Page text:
Straight from the horse's mouth:

If we don't take the bull (in a china shop) by its horns to address the (white) elephant in the room, we are doomed to wait for an inclusive zoo until the cows come home.

We can not continue to blame the stunned deer in the headlights for getting itself killed by not wearing the proper attire. Animals don't dress. I'd like to live in a world where no animal is questioned for its motif to cross the road, and the smaller more fragile animals are well cared for and protected from their hunters and predators.

The verdict is: these animals require separate enclosures.

Saturday, 4 August 2012

It's An Ass(essment of risk)

That's me:

Dipl-Ing (TU) Katja Leyendecker EurIng CEng CWEM MCIWEM MSc

Try to find my name in that jungle! Believe it or not, letters do count in my world. I am an engineer and of course the letters that really count are the reports, studies and assessments you carry out, read, comment on, check and approve. Day-in, day-out. As engineers we are risk managers. And here's the simple methodology we use.

Once we've identify the significant hazards for an activity, and evaluated their ranking by using the matrix of severity/harm/consequence and likelihood/frequency, we use the hierarchy of addressing these hazards and their risks in this strict order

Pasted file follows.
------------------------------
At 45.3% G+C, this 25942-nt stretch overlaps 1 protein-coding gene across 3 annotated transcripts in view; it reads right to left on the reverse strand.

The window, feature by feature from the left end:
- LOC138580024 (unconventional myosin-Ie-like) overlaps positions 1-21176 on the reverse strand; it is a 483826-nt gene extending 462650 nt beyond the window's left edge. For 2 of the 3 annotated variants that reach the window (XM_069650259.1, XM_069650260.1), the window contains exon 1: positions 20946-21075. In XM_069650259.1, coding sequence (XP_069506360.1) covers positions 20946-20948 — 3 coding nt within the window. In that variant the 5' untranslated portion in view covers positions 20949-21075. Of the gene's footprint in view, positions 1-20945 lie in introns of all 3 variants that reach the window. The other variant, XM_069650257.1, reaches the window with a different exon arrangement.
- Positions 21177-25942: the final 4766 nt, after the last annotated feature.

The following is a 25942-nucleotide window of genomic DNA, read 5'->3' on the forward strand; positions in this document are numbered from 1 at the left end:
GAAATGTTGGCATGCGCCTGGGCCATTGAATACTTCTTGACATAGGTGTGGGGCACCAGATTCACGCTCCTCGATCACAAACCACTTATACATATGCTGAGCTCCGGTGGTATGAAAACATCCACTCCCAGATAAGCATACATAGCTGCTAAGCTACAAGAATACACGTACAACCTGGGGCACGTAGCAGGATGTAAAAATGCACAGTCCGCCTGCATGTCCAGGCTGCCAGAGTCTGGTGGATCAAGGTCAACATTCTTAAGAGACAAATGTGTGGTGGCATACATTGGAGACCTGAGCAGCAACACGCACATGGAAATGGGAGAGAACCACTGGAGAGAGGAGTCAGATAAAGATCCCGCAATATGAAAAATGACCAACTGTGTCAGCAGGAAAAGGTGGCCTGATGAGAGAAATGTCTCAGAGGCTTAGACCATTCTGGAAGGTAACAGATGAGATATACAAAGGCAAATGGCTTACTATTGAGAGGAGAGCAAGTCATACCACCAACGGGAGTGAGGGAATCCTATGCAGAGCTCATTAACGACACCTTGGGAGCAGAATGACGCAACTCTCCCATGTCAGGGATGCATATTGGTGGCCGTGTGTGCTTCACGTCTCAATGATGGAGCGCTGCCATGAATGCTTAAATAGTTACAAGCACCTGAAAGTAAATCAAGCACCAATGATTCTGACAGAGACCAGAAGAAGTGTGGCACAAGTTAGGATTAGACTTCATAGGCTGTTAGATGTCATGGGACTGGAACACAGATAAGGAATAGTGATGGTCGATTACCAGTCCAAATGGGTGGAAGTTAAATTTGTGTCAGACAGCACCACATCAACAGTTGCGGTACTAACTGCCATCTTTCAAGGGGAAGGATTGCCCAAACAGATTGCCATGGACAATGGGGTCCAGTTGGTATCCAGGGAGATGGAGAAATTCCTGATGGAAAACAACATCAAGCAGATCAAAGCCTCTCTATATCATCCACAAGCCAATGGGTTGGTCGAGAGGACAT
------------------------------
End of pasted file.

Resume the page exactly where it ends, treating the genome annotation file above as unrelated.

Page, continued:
1. Eliminate (ACoP paragraph 127)
  2. Reduce (ACoP paragraphs 128–130) 
  3. Inform (ACoP paragraphs 131–134) 
  4. Control is the very last resort and is only to applied if the above has been considered within the "reasonable practicable" envelope.
Control is seen as the poor solution that pushes risk down the system. As a risk assessor, you feel you haven't done your job when it results in sole reliance or over-reliance on control measures.You may have guessed that control methods are things like these: use of personal protective equipment, hiviz, gloves, safety boots and hard hats.

So, that's the basics.

Let's carry out a  risk assessment.

Appropriate cycle safety gear
My cycle safety gear - orange rucksack and orange shoes

Project goal: creating an urban road environment fit for all people.

The urban road environment (as opposed to our motorways) is where we've got a mixed usership: pedestrians, cyclists, motorcyclists, drivers to mention the most prominent. Each user group holding a certain stake in the general urban environment incl living, working, shopping, playing. Some user groups' activities may be more (socially, environmentally, economically) harmful than others, other user groups should be encouraged as they improve place.

Significant hazard: driver / driving / vehicles

Consequence: life-changing injury / death / multiple deaths